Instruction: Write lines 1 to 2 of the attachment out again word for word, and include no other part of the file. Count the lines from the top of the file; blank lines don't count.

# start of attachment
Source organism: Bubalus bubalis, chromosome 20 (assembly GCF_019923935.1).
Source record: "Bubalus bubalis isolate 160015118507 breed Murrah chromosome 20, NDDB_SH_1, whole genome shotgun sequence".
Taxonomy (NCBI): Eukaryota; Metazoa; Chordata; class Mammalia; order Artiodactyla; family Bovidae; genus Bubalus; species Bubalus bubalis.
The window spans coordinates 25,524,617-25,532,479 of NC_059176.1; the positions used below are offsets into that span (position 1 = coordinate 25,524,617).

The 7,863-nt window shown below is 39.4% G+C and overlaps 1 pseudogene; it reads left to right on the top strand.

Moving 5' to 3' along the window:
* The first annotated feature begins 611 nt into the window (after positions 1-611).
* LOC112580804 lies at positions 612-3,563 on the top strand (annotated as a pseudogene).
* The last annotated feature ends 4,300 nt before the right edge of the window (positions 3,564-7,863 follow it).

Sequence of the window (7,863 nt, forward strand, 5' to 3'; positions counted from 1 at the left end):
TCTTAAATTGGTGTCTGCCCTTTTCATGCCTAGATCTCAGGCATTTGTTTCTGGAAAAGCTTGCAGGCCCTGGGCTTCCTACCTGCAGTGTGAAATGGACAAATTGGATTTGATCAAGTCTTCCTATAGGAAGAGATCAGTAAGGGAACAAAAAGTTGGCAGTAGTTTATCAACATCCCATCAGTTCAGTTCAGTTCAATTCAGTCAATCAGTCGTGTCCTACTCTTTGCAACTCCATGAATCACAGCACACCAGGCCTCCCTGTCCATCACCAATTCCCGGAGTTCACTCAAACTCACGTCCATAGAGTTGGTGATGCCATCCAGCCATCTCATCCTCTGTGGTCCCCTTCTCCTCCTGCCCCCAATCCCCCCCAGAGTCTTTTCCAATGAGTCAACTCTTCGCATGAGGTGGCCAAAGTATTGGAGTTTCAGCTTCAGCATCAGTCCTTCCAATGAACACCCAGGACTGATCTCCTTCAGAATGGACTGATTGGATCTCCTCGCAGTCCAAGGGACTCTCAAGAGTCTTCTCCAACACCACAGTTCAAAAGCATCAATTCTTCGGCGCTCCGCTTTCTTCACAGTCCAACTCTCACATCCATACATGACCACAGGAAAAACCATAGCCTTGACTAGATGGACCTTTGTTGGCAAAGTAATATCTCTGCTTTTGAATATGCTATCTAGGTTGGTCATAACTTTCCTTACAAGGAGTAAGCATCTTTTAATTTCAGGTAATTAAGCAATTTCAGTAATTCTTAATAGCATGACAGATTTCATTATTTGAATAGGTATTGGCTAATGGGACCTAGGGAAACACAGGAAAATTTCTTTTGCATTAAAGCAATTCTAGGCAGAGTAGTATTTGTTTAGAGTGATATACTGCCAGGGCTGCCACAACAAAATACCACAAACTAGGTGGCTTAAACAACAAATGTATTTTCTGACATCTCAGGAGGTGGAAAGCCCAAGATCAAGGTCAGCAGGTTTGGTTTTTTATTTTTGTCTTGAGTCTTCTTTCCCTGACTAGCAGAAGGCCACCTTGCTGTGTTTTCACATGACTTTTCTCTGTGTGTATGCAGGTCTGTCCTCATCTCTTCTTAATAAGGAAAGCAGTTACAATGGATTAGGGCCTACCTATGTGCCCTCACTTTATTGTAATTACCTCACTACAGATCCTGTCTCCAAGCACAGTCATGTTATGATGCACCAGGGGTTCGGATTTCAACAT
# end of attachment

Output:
Source organism: Bubalus bubalis, chromosome 20 (assembly GCF_019923935.1).
Source record: "Bubalus bubalis isolate 160015118507 breed Murrah chromosome 20, NDDB_SH_1, whole genome shotgun sequence".